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to everything there is a season

to everything there is a season, blog post by Judy Fox

by Judy
January 19, 2015

I’ve been thinking lately how we really do change with the passing of time; that independent from whatever our religion or spiritual leanings are or whatever work we have done to transform, that the passing of time and aging do have an effect upon us, ideally leading to more maturity. And when that aging with more maturity comes will definitely vary from person to person and culture to culture. We in the United States are a “young” culture so the maturing process may be more evident later in years than other cultures or other times past, but still it happens. I recently read a quote from the civic leader John Gardner from a speech given to the Stanford Alumni Association 61 years after he graduated from that college. This passage struck me:

“The things you learn in maturity aren’t simple things such as acquiring information and skills. You learn not to engage in self-destructive behavior. You learn not to burn up energy in anxiety. You discover how to manage your tensions. You learn that self-pity and resentment are among the most toxic of drugs. You find that the world loves talent but pays off on character.

“You come to understand that most people are neither for you nor against you; they are thinking about themselves. You learn that no matter how hard you try to please, some people in this world are not going to love you, a lesson that is at first troubling and then really quite relaxing.”

What does this ripening, maturing season look like? What is its smell, its perfume? In many ways, the maturing is a dropping away of what was - the unnecessary engagement in things that aren’t so important, a moving away from feelings/emotions that are toxic to one’s well-being, a moving away from trying to please others, to have the whole world love you. And a dropping away from being a “dazzling” personality in whatever way that is and coming to rest more and more in an unadorned self.

And it does actually take time and experience. Clearly I can see this in my 98 year old mom. Her faculties in every way are dulled and her thinking isn’t always clear, but still there is a wisdom of the aging that comes through. What I find is so much more compassion towards her fellowman/woman and at the same time she does not get involved in petty concerns. I mean in her case, she also doesn’t even have the energy to do that anymore. She is down to the basics and with that an appreciation of simple values: the extension of kindness, sweet encounters, the feel of a being’s voice and touch.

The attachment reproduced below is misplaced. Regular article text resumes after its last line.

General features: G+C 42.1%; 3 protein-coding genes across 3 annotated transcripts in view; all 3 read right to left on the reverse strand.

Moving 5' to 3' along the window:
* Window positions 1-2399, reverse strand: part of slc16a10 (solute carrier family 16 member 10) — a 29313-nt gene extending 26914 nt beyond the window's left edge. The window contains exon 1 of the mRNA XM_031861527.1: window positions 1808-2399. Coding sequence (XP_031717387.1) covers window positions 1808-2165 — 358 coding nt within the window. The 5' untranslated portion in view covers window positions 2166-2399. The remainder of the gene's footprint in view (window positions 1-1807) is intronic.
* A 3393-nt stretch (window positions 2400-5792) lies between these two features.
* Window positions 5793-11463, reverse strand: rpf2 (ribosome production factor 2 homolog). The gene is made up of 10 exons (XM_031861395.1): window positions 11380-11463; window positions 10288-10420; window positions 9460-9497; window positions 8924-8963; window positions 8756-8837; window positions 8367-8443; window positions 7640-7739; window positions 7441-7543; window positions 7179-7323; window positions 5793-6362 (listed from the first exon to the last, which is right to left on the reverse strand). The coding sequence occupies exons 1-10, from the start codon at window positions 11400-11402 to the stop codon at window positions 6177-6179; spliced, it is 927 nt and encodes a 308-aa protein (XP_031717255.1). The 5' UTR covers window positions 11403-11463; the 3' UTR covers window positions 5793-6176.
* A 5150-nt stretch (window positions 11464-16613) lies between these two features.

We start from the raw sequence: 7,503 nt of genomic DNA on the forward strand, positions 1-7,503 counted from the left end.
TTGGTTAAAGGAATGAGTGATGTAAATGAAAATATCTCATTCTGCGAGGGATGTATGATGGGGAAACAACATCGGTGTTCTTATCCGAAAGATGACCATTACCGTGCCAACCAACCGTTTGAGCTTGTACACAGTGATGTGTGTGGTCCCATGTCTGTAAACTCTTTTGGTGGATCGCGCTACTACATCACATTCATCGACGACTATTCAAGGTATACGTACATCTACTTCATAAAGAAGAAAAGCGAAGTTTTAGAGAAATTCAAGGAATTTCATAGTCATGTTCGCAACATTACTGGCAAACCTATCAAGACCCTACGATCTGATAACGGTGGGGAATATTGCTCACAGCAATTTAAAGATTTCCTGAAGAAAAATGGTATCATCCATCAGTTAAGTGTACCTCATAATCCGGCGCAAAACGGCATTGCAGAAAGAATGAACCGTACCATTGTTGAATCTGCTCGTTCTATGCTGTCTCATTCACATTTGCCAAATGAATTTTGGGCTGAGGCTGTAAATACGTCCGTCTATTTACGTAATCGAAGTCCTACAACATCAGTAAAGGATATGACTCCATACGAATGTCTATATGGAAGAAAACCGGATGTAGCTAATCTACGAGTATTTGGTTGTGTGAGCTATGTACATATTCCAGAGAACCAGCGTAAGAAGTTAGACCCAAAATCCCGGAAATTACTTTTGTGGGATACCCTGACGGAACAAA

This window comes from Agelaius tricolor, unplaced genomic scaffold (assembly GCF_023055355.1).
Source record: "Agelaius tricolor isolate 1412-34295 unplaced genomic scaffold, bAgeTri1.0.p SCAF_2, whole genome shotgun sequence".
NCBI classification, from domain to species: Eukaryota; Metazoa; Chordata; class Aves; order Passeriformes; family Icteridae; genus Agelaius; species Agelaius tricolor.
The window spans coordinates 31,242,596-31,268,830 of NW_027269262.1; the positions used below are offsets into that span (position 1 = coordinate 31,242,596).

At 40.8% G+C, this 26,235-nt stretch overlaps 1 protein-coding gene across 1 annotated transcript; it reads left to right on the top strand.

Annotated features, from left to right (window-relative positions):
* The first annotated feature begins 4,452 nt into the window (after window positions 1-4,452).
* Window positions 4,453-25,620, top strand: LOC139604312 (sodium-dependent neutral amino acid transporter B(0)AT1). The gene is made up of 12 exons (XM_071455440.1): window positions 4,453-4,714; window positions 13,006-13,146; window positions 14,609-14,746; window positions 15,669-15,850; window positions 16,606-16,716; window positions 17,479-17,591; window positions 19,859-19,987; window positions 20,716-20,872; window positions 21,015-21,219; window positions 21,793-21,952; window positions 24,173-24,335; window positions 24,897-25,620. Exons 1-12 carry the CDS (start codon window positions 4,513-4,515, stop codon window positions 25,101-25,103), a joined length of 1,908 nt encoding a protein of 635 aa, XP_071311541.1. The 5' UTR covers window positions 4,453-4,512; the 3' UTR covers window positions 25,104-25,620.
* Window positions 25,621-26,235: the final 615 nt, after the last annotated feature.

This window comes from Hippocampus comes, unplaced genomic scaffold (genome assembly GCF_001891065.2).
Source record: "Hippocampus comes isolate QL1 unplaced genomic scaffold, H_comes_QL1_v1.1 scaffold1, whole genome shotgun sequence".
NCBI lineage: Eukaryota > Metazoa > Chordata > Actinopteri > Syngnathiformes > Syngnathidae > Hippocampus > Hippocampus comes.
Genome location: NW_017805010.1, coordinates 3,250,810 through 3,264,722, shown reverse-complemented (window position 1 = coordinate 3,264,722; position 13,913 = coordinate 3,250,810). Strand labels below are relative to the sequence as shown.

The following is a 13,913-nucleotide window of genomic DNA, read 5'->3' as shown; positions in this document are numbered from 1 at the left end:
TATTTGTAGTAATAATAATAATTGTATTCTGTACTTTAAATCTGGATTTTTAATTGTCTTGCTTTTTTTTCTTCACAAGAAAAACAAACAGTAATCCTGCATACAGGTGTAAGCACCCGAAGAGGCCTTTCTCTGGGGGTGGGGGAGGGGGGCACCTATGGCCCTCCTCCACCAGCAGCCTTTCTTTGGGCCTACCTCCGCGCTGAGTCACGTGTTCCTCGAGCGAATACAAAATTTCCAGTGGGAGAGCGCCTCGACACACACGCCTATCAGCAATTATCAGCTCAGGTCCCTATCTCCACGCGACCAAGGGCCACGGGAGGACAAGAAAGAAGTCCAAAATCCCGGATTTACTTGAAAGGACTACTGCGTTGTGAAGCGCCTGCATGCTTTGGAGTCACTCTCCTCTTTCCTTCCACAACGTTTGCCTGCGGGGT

In myself, someone who is now in her late sixties, I also notice a change. I don’t have the desire to get into emotional entanglements or the desire to please in the way I used to but it’s not based on rebelling or reacting against - it’s just wanting to be true to myself. I do feel I am in a process and there is so much more trust in what is unfolding rather than the need to push, strive and prove.

And then I think of Andrea’s mom who she wrote about in her last essay, “Not All Old People Are Nice” and the dignity her mother showed when a man got so angry with her for sitting in his seat. She just quietly got up and moved chairs without a ripple. That to me was also a show of maturity and age. It’s almost like the usual knee jerk responses, emotional indignities, are just not operating in the same way.

This whole process of life does begin to bring some humility. In youth there is such a sense that we are the center of the Universe, often holding tightly to our feelings/emotions. Understandably often we lack a perspective on who we are in the context of everyone else, the times we are living in as well as a perspective on our parents or our parents’ parents. In a nutshell it’s all about me and at the same time there is often so much insecurity. In later years, in some ways there is more confidence in what one feels and thinks and at the same time more space for others. That is interesting. Yes, more humility and more confidence and trust.

Age, experience, time really do have an effect on our being which I would not have known when younger. As I live with my aged mom, I wonder how I shall be if I reach such an advanced age. No doubt I will be different from how I am now. I only wish for the same sweetness and surrender that exudes from my mom. Her perfume will stay with me forever.

 

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